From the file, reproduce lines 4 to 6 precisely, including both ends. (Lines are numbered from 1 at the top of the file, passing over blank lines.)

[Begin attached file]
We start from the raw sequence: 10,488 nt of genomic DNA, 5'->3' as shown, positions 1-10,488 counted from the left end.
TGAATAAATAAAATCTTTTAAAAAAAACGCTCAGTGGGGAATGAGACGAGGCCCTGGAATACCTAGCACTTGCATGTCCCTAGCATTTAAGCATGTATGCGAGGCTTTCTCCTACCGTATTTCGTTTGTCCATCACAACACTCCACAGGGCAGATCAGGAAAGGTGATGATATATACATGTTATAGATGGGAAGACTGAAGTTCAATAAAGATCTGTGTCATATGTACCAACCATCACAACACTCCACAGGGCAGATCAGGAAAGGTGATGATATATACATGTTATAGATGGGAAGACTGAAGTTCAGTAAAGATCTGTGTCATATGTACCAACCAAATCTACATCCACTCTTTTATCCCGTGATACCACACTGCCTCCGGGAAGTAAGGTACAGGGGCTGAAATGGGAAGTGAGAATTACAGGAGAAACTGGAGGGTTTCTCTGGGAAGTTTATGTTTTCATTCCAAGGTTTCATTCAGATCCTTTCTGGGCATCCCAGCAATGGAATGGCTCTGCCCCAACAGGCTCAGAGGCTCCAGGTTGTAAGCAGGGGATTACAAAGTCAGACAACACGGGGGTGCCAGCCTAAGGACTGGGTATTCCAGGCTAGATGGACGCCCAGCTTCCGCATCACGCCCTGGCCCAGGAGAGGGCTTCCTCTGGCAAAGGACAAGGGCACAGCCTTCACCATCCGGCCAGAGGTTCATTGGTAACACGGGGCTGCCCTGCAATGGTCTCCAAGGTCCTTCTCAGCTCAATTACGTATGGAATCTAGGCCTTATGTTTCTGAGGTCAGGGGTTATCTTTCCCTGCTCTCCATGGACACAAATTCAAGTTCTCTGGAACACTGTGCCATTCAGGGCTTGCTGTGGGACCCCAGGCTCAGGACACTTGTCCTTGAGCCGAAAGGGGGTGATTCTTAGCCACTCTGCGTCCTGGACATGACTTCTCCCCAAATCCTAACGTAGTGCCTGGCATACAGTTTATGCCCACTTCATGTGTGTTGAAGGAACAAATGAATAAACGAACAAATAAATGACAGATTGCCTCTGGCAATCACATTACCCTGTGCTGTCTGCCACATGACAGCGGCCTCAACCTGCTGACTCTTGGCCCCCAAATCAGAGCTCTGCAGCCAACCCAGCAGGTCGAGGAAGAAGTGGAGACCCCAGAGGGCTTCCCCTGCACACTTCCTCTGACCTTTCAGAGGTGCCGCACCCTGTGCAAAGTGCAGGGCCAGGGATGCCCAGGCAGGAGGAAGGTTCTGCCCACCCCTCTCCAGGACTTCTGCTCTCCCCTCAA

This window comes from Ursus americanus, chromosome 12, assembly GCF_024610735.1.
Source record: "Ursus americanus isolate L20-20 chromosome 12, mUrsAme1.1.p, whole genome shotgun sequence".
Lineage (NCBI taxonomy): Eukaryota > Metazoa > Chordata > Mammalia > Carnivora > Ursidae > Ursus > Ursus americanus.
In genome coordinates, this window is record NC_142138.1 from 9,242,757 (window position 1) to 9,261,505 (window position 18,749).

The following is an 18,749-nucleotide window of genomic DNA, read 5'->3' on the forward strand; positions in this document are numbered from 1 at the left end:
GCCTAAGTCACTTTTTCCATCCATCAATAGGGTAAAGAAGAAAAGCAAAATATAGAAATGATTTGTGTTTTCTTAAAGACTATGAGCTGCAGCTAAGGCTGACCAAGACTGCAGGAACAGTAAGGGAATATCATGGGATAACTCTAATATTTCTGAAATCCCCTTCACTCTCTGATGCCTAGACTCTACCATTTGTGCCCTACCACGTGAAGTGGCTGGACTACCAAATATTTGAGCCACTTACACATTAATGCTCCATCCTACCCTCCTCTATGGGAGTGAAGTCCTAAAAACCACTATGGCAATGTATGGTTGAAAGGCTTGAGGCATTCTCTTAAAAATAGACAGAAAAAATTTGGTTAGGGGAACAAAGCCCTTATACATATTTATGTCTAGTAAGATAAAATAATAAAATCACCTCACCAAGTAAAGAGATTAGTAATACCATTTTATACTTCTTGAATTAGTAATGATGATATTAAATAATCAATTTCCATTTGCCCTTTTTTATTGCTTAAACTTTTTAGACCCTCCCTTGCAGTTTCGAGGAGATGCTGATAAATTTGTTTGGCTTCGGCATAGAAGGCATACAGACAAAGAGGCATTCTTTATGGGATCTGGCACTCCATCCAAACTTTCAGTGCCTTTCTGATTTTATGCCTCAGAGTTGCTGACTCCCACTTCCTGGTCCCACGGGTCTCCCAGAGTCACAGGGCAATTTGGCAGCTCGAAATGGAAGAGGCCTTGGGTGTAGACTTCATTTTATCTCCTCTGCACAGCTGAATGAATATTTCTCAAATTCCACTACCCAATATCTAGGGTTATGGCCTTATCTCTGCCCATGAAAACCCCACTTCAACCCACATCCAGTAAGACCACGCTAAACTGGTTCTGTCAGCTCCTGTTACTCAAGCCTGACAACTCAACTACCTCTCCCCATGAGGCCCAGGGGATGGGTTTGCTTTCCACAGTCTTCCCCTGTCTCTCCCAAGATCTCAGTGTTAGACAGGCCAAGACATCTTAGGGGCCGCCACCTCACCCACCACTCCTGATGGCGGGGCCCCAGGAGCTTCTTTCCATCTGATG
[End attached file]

Source record: "Ursus americanus isolate L20-20 chromosome 12, mUrsAme1.1.p, whole genome shotgun sequence".
Lineage (NCBI taxonomy): Eukaryota > Metazoa > Chordata > Mammalia > Carnivora > Ursidae > Ursus > Ursus americanus.
In genome coordinates, this window is record NC_142138.1 from 9,242,757 (window position 1) to 9,261,505 (window position 18,749).